During the U.S. Open this year, one of my most favorite players decided to retire from the tennis world. His name is Andy Roddick.
I never had the time to post about him, because I was too busy making a video on Roddick and posting some different articles. However, I now have the time to write about this amazing player, so that’s what I’ll do now.
My image of Andy Roddick is his unique form. Especially his serve. Do you guys remember Andy Roddick’s serve that dug into the court in 2007? Here’s a video to refresh your memories.
The original video hit over 4 million views, and there are many other copies around YouTube, and if you combine them all together, I think there is at least 1 to 2 more million views.
This was actually one of the first videos that I ever saw about tennis on YouTube. Back then, I didn’t know the player’s name and as I started to gain more interest in tennis, I finally got to know who he was.
I also like his powerful forehand. He likes to hold in some power before he has impact with the ball, so he waits the ball to drop a little before he hits the ball. The bad part about this forehand is that it gives time for the opponent to get ready for the shot, and unforced errors may increase if used in a bad way. I don’t really think that Andy Roddick’s backhand is unusual. If there was something different about his backhand, I would say that he is pushing the ball with a short time of impact, instead of absorbing it and hitting it hard.
I find it funny when Andy Roddick puffs up his cheek when he hits the ball. It is important to keep breathing during tennis, but his puffed up cheeks just make me laugh sometimes. But I do respect him for everything he’s done. 🙂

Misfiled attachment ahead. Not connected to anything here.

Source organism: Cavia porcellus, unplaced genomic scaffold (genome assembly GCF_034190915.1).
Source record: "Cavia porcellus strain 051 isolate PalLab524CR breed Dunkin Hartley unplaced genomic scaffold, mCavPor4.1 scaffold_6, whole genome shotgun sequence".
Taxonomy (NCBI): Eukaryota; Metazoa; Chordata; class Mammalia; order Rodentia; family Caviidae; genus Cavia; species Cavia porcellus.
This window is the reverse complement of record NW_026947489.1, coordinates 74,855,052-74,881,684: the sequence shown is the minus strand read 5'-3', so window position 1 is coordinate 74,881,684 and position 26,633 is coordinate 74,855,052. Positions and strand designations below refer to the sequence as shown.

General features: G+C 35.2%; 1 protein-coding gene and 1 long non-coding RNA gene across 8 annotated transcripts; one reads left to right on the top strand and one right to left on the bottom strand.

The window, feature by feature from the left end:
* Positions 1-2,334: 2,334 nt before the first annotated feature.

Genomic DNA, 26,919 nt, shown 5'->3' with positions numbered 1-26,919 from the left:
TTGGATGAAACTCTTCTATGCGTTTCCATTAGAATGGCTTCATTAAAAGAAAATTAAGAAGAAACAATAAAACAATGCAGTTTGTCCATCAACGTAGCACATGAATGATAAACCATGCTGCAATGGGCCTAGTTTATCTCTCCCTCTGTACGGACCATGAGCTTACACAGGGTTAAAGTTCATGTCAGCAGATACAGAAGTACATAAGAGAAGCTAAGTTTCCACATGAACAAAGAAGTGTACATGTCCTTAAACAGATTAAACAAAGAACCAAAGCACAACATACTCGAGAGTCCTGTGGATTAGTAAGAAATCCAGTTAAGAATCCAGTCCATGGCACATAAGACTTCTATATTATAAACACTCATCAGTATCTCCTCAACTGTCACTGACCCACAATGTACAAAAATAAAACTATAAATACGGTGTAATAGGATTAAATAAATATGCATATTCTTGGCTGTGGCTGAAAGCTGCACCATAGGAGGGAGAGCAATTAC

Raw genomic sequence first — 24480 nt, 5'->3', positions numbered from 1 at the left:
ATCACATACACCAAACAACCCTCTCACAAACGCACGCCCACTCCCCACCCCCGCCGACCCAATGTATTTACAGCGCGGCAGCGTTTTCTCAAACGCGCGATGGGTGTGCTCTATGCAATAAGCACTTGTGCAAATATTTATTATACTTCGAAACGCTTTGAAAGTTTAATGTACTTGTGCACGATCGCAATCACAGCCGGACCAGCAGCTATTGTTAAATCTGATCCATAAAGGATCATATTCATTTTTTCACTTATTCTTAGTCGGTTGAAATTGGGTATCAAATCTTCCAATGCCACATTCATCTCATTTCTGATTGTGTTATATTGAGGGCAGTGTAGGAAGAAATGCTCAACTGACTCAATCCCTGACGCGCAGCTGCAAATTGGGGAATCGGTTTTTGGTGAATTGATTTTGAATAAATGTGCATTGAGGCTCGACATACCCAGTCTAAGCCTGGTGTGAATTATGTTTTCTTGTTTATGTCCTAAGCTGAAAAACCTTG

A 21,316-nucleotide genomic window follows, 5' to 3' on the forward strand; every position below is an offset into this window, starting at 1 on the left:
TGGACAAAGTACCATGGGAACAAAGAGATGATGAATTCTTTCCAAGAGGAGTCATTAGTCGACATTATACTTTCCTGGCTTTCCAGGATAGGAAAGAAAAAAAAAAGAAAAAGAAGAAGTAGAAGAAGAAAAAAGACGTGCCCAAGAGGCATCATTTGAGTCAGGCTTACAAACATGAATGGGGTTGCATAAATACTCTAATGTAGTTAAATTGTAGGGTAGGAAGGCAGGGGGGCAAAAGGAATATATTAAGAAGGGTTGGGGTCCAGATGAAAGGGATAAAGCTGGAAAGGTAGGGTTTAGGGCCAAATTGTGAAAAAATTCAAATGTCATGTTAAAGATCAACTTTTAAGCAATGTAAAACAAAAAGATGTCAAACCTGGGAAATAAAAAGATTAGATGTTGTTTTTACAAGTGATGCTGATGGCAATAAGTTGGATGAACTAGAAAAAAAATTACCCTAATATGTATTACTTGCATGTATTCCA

One of my main reasons why I adored Andy Roddick is by his funny personality. He has a great sense of humor, and he likes to brighten up the atmosphere. I would like to see him make more people laugh, but unfortunately that’s not going to happen.
Andy Roddick won his first and only grand slam title in 2003 at the U.S. Open, after defeating the number 3 seed Juan Carlos Ferrero. Roddick was only 21 years old.
I believe that Andy Roddick could of have won more grand slam titles, especially Wimbledon. He advanced to the Wimbledon finals 4 times, but was defeated by the tennis master, Roger Federer. Roddick and Federer faced each other 3 times in the Wimbledon finals in 2004, 2005, and 2009. They also faced each other once in the 2003 Wimbledon semi-finals, but Roger won that as well.
Andy Roddick ended his career with 32 singles titles and 4 more doubles titles.
I will miss Andy Roddick from the bottom of my heart, and it saddens me that I won’t be able to see anymore of his original tennis in tour.